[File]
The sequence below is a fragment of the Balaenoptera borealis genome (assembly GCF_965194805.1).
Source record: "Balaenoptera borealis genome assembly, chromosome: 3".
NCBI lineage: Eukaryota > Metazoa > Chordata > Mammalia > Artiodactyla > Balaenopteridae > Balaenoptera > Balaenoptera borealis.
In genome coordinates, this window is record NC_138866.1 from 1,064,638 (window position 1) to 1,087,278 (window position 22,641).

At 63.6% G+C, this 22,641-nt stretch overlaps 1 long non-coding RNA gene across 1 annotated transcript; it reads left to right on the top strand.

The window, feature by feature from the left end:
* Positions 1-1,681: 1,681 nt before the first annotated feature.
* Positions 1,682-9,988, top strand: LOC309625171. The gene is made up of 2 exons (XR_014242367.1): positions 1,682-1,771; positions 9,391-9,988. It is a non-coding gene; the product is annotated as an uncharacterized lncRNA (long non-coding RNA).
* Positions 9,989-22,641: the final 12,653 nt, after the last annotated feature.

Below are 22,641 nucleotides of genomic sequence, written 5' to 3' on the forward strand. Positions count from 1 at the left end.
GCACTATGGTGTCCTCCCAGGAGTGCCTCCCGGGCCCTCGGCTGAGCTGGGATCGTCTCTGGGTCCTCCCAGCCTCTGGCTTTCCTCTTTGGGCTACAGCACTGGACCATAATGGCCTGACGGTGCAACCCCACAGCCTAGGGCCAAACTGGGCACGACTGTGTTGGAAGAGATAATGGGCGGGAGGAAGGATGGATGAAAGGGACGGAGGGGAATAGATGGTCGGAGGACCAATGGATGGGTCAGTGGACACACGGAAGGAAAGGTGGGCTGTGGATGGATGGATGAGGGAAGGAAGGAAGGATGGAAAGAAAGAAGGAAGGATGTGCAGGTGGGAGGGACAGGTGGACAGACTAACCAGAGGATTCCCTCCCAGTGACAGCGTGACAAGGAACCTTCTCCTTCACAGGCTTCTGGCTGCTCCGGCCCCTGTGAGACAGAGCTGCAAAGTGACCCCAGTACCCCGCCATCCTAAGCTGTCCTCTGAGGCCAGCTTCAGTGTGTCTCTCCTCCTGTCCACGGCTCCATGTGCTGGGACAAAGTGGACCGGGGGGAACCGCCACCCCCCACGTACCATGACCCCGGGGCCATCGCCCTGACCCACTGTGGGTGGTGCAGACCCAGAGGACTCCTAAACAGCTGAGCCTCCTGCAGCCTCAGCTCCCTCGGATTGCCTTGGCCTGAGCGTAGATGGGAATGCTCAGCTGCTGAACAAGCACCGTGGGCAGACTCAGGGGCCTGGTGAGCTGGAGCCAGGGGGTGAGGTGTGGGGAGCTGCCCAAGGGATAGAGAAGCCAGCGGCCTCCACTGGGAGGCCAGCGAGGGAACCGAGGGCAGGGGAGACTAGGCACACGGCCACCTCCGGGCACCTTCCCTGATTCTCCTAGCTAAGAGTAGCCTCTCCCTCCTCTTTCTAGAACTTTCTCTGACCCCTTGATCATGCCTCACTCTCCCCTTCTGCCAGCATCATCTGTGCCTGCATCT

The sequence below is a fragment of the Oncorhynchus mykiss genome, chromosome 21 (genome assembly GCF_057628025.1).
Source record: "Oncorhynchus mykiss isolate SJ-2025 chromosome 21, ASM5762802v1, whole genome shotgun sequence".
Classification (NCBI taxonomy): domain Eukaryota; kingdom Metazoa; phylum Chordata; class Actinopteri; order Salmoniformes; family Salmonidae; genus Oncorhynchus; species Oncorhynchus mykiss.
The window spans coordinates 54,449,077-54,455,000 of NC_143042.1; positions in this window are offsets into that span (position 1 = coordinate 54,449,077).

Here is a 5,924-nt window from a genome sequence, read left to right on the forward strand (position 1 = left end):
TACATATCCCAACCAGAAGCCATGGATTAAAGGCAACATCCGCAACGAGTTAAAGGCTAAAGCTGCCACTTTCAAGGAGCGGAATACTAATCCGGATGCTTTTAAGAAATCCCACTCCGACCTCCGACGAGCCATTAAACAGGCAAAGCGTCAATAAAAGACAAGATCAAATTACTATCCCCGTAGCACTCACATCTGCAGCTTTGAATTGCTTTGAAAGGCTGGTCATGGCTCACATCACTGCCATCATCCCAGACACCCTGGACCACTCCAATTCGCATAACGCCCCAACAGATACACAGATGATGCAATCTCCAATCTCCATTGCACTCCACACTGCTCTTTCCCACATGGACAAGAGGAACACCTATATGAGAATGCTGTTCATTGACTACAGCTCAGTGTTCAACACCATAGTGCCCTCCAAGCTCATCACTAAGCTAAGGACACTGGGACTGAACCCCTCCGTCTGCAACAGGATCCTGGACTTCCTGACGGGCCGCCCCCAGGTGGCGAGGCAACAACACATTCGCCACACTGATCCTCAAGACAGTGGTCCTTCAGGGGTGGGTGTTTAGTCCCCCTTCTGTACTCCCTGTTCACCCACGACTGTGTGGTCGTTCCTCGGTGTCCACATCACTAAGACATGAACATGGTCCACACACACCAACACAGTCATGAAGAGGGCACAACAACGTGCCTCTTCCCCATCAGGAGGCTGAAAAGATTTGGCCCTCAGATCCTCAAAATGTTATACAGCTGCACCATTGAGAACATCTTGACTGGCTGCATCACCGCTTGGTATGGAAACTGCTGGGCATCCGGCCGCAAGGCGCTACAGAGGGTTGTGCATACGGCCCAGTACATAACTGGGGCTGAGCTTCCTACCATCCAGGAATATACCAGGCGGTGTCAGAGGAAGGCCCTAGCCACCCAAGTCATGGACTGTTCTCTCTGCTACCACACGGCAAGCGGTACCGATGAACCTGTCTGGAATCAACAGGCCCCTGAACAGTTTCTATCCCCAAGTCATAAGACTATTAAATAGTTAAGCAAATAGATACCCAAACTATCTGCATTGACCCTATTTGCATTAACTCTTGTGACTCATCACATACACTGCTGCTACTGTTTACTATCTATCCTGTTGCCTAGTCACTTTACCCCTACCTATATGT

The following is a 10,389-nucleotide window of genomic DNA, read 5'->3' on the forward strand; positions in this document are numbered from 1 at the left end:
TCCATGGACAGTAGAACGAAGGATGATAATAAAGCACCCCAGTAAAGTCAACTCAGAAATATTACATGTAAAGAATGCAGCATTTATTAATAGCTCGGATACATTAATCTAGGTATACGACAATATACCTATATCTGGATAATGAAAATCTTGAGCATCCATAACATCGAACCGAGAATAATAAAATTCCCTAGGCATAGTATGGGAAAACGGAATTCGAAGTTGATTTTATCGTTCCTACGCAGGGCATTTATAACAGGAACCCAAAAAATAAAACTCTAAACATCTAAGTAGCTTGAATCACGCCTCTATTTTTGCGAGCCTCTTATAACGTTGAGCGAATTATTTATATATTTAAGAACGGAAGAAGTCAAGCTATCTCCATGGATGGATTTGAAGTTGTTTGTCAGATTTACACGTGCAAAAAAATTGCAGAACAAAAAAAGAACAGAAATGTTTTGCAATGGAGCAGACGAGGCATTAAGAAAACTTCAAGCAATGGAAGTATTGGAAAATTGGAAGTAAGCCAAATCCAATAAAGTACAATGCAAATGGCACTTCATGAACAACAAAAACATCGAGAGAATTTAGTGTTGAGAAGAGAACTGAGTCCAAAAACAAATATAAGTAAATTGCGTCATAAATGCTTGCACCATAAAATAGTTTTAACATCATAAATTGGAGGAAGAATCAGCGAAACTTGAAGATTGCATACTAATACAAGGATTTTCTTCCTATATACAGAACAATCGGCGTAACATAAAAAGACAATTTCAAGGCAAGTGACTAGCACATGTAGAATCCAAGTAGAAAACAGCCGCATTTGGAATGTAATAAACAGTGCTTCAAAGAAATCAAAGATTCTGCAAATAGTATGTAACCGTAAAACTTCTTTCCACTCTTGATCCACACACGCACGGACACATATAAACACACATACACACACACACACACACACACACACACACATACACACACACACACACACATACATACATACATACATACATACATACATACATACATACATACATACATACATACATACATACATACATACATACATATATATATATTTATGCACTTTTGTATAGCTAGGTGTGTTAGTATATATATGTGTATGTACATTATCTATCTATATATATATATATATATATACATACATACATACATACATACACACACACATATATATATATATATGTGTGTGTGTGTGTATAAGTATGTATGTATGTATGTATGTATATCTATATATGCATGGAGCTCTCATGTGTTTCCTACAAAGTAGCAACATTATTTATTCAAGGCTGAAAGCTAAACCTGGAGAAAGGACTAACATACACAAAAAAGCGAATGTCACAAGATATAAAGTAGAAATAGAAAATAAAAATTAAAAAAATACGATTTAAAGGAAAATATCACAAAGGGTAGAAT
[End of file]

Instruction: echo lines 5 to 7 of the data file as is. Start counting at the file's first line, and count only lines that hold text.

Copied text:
At 63.6% G+C, this 22,641-nt stretch overlaps 1 long non-coding RNA gene across 1 annotated transcript; it reads left to right on the top strand.

The window, feature by feature from the left end:
* Positions 1-1,681: 1,681 nt before the first annotated feature.